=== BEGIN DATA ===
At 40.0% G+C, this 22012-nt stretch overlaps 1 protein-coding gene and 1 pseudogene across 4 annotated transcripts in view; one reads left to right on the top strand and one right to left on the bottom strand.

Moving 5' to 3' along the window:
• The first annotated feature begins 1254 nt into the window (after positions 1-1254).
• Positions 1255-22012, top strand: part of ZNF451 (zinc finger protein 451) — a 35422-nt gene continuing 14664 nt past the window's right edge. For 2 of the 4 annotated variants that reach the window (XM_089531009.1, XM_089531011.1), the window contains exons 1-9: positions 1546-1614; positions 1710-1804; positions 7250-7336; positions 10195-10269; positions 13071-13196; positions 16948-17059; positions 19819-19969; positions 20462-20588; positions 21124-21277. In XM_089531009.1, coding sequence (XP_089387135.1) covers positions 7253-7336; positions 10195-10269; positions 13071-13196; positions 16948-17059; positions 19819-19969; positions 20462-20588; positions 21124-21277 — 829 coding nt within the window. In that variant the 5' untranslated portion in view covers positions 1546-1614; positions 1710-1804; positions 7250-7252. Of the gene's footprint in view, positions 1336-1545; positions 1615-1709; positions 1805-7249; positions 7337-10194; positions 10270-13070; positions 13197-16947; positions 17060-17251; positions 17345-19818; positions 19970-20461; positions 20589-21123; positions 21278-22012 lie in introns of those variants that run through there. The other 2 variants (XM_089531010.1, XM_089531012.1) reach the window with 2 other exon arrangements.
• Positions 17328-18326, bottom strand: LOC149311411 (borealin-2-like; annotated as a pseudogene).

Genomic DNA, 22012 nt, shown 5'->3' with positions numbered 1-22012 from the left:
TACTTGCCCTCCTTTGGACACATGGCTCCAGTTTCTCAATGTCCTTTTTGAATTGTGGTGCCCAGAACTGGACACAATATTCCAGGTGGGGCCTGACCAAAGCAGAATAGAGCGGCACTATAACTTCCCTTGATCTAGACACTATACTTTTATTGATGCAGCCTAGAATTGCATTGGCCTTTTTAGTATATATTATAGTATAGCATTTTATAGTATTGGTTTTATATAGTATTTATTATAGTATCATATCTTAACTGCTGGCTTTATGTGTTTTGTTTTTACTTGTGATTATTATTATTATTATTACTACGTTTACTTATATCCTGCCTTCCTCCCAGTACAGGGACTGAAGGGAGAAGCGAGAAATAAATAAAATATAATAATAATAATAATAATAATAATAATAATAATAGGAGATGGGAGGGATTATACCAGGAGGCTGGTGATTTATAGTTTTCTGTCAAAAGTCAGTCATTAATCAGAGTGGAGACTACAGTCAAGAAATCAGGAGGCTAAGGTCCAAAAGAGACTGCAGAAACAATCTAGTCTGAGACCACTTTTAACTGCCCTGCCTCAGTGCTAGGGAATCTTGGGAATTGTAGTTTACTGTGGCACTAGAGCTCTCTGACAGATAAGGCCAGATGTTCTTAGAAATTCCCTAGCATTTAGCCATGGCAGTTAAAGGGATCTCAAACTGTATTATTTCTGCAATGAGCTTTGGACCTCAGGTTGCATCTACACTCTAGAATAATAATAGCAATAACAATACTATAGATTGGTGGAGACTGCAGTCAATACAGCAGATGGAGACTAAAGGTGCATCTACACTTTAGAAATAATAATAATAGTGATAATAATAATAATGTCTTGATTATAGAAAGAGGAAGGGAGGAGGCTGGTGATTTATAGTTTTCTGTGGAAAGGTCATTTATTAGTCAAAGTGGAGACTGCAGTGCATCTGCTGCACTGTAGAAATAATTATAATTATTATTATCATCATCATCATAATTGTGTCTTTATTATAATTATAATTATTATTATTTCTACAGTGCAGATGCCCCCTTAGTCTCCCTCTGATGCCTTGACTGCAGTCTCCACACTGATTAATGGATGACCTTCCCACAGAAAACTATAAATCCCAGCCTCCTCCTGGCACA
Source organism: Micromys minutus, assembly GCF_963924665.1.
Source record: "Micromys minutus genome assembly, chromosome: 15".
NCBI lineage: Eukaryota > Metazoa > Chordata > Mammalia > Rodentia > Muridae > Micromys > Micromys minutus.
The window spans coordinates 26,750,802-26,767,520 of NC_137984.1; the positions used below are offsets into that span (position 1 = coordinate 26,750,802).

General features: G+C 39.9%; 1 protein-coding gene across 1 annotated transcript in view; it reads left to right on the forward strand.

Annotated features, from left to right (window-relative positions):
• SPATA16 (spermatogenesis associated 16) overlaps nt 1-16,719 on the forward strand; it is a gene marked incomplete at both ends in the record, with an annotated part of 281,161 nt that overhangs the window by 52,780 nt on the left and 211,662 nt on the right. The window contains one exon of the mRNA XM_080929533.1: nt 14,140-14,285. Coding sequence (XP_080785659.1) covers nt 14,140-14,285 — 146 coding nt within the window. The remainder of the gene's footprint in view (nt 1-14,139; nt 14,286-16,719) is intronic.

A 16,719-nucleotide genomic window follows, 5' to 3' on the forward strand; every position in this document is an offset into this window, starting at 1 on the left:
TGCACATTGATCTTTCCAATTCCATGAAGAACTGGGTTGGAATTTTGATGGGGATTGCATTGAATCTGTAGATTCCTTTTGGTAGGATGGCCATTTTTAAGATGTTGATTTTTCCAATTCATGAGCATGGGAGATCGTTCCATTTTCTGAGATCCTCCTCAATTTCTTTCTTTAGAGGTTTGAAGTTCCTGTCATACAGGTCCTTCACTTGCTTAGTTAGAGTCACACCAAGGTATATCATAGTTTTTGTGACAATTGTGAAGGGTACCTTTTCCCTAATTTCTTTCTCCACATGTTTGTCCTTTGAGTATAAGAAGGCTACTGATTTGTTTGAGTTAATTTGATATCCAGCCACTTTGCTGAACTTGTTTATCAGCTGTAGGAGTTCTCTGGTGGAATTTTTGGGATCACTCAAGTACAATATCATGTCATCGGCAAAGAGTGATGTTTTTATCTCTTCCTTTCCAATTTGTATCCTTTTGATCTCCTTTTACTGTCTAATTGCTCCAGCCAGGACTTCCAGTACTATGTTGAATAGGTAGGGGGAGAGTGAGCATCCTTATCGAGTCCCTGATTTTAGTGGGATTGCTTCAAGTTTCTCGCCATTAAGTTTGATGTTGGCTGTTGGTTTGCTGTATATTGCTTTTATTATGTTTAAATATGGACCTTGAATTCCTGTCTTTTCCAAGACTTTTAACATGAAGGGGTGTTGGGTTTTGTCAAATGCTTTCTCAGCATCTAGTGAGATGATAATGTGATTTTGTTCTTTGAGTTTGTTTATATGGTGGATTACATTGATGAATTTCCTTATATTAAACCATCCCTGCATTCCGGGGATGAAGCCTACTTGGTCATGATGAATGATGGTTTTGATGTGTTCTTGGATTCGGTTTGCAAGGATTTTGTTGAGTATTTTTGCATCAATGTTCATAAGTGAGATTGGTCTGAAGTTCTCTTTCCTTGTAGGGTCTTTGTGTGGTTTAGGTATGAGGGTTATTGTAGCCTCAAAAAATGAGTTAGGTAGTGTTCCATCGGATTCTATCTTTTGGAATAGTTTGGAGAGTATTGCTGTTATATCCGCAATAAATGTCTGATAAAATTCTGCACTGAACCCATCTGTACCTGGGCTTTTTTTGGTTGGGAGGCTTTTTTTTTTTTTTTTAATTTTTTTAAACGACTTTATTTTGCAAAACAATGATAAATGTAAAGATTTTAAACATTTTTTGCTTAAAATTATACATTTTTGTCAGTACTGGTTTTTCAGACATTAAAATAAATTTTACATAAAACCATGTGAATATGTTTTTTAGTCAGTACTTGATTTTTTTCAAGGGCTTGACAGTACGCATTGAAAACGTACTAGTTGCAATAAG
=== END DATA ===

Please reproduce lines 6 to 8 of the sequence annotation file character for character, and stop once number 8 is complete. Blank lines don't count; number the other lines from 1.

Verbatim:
Genomic DNA, 22012 nt, shown 5'->3' with positions numbered 1-22012 from the left:
TACTTGCCCTCCTTTGGACACATGGCTCCAGTTTCTCAATGTCCTTTTTGAATTGTGGTGCCCAGAACTGGACACAATATTCCAGGTGGGGCCTGACCAAAGCAGAATAGAGCGGCACTATAACTTCCCTTGATCTAGACACTATACTTTTATTGATGCAGCCTAGAATTGCATTGGCCTTTTTAGTATATATTATAGTATAGCATTTTATAGTATTGGTTTTATATAGTATTTATTATAGTATCATATCTTAACTGCTGGCTTTATGTGTTTTGTTTTTACTTGTGATTATTATTATTATTATTACTACGTTTACTTATATCCTGCCTTCCTCCCAGTACAGGGACTGAAGGGAGAAGCGAGAAATAAATAAAATATAATAATAATAATAATAATAATAATAATAATAATAGGAGATGGGAGGGATTATACCAGGAGGCTGGTGATTTATAGTTTTCTGTCAAAAGTCAGTCATTAATCAGAGTGGAGACTACAGTCAAGAAATCAGGAGGCTAAGGTCCAAAAGAGACTGCAGAAACAATCTAGTCTGAGACCACTTTTAACTGCCCTGCCTCAGTGCTAGGGAATCTTGGGAATTGTAGTTTACTGTGGCACTAGAGCTCTCTGACAGATAAGGCCAGATGTTCTTAGAAATTCCCTAGCATTTAGCCATGGCAGTTAAAGGGATCTCAAACTGTATTATTTCTGCAATGAGCTTTGGACCTCAGGTTGCATCTACACTCTAGAATAATAATAGCAATAACAATACTATAGATTGGTGGAGACTGCAGTCAATACAGCAGATGGAGACTAAAGGTGCATCTACACTTTAGAAATAATAATAATAGTGATAATAATAATAATGTCTTGATTATAGAAAGAGGAAGGGAGGAGGCTGGTGATTTATAGTTTTCTGTGGAAAGGTCATTTATTAGTCAAAGTGGAGACTGCAGTGCATCTGCTGCACTGTAGAAATAATTATAATTATTATTATCATCATCATCATAATTGTGTCTTTATTATAATTATAATTATTATTATTTCTACAGTGCAGATGCCCCCTTAGTCTCCCTCTGATGCCTTGACTGCAGTCTCCACACTGATTAATGGATGACCTTCCCACAGAAAACTATAAATCCCAGCCTCCTCCTGGCACA
Source organism: Micromys minutus, assembly GCF_963924665.1.